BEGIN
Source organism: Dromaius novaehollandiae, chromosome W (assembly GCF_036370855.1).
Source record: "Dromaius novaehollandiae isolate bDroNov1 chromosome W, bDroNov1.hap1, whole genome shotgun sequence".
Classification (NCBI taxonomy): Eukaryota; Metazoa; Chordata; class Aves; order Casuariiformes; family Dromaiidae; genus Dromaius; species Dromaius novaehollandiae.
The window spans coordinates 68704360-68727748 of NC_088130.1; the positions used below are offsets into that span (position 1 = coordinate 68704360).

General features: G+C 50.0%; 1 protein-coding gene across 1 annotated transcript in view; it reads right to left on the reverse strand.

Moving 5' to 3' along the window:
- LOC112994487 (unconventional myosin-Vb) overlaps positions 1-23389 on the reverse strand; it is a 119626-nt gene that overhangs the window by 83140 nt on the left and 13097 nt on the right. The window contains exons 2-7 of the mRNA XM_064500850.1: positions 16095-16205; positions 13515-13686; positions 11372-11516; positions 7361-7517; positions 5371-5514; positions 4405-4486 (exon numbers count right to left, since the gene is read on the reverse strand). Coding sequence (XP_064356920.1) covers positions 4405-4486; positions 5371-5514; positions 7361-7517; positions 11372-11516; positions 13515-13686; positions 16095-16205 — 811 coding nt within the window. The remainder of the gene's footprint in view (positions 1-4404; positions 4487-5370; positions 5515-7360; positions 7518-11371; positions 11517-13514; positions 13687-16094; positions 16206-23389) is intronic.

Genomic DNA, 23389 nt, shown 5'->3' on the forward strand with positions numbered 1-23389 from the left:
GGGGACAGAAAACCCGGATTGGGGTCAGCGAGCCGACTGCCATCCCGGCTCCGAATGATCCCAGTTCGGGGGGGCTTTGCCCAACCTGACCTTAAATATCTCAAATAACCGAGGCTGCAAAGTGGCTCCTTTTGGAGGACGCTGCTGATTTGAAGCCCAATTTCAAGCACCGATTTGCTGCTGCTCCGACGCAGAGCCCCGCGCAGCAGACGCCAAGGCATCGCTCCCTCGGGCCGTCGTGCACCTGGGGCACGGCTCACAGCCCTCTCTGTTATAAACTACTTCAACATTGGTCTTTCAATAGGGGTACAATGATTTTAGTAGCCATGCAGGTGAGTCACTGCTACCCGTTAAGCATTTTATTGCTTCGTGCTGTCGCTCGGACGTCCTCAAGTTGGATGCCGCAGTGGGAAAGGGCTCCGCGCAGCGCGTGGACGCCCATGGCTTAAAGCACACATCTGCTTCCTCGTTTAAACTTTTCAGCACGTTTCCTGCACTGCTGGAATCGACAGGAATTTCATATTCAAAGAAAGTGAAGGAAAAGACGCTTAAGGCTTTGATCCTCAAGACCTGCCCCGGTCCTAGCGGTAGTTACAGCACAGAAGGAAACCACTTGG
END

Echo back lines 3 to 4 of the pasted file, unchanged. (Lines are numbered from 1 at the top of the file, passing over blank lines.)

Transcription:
Classification (NCBI taxonomy): Eukaryota; Metazoa; Chordata; class Aves; order Casuariiformes; family Dromaiidae; genus Dromaius; species Dromaius novaehollandiae.
The window spans coordinates 68704360-68727748 of NC_088130.1; the positions used below are offsets into that span (position 1 = coordinate 68704360).